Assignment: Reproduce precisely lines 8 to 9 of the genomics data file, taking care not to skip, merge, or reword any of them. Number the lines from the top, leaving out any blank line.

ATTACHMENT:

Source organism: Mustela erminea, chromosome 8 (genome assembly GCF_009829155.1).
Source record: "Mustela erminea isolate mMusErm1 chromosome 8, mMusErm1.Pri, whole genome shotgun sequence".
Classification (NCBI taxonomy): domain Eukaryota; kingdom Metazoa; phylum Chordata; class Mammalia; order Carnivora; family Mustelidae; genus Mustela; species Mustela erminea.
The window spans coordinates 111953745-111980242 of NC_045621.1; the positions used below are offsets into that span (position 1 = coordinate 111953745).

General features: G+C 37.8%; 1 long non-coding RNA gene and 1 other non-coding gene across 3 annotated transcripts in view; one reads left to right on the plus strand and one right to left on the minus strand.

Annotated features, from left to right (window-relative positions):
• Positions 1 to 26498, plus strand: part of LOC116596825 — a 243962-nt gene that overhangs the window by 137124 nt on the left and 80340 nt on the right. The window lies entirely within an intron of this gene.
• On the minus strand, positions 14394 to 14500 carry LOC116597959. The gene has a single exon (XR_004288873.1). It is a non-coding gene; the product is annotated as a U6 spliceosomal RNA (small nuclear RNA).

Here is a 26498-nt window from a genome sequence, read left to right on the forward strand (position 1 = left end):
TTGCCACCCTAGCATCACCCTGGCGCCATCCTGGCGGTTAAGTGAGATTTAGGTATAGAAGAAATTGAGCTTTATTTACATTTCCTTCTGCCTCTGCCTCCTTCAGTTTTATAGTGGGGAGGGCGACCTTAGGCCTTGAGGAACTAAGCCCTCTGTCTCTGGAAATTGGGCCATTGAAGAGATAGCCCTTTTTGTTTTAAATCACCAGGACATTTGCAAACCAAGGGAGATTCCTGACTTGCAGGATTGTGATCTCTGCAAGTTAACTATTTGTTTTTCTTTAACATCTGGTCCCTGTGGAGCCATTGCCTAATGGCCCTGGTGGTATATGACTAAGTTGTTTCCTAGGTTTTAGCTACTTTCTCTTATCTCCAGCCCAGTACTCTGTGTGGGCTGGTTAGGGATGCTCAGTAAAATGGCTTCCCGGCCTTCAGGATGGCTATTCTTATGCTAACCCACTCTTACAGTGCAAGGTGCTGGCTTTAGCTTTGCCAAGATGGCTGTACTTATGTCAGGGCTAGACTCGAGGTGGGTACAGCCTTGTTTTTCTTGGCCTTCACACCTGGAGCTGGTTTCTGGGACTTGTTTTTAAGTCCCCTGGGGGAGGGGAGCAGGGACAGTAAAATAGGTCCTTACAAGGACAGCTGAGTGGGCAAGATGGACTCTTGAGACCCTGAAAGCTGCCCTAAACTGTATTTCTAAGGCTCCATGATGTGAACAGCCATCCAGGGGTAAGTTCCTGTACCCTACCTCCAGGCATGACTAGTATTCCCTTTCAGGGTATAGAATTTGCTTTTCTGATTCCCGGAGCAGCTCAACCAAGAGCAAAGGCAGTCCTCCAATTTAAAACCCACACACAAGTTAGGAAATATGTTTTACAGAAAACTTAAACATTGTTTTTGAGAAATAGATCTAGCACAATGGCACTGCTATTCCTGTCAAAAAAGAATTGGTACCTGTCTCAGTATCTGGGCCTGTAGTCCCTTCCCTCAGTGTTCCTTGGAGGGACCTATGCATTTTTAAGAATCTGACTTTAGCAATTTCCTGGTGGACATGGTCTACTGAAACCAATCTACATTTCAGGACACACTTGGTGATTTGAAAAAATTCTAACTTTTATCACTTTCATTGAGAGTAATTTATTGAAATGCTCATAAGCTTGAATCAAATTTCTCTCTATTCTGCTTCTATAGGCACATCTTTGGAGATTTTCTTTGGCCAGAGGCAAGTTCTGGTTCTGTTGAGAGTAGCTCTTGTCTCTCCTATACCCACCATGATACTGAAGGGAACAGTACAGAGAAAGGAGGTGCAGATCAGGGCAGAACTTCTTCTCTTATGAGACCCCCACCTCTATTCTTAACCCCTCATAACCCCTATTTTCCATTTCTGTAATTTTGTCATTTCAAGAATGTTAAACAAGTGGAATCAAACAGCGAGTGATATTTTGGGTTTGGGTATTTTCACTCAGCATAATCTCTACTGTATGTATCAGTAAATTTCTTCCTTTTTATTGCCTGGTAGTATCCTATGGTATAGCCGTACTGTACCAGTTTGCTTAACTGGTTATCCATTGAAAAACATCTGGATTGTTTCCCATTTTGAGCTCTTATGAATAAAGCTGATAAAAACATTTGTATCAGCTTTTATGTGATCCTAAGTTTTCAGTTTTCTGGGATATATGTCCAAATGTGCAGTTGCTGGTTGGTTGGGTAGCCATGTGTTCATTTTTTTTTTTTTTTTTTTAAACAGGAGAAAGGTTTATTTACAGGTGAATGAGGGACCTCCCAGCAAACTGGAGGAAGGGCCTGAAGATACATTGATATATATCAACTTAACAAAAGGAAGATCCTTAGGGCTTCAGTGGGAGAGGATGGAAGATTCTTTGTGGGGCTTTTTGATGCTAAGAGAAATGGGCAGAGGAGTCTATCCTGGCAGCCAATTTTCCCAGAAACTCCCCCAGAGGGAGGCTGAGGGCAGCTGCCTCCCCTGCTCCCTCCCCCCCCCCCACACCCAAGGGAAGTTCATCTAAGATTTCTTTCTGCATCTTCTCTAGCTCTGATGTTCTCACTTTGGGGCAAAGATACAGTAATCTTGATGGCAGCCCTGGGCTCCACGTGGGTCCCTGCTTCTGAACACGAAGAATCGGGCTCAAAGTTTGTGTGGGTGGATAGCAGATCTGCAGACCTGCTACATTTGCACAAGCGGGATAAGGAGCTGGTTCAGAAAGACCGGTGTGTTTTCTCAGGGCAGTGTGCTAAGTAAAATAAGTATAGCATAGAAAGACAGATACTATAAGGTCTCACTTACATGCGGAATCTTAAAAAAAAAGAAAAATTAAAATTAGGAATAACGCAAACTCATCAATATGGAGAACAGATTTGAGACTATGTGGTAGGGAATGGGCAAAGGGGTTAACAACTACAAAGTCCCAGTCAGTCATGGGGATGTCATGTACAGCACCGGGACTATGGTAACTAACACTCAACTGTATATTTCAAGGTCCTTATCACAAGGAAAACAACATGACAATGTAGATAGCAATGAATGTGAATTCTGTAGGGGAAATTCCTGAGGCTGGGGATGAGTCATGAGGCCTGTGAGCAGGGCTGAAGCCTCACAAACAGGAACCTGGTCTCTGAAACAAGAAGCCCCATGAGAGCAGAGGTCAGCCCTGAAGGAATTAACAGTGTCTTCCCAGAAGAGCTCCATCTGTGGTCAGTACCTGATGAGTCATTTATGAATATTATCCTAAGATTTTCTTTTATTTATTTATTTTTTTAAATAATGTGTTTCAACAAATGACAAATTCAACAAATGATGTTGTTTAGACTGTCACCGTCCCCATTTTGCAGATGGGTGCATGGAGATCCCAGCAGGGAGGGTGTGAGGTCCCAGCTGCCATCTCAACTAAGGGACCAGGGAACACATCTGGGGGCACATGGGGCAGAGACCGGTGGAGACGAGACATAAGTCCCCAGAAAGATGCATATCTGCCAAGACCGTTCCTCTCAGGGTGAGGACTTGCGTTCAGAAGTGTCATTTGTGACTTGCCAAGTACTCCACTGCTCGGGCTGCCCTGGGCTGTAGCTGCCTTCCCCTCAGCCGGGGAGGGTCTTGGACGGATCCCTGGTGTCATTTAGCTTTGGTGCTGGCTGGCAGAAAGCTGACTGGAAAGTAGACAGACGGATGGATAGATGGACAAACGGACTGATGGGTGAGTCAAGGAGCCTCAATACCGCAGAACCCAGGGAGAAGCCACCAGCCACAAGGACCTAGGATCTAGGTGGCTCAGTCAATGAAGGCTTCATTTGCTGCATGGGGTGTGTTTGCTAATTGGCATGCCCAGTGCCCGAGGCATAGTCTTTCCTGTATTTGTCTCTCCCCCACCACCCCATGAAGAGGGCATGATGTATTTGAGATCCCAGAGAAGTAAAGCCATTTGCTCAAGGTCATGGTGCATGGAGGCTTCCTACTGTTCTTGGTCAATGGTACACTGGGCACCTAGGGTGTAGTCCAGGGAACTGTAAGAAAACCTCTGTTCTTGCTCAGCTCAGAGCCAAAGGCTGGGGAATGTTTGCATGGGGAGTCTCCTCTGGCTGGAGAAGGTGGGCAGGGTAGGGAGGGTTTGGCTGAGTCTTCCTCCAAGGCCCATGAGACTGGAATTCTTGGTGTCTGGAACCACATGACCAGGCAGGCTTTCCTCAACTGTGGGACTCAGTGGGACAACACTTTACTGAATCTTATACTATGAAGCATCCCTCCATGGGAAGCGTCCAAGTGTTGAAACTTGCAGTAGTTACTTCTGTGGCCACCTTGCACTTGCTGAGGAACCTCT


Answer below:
• On the minus strand, positions 14394 to 14500 carry LOC116597959. The gene has a single exon (XR_004288873.1). It is a non-coding gene; the product is annotated as a U6 spliceosomal RNA (small nuclear RNA).

Here is a 26498-nt window from a genome sequence, read left to right on the forward strand (position 1 = left end):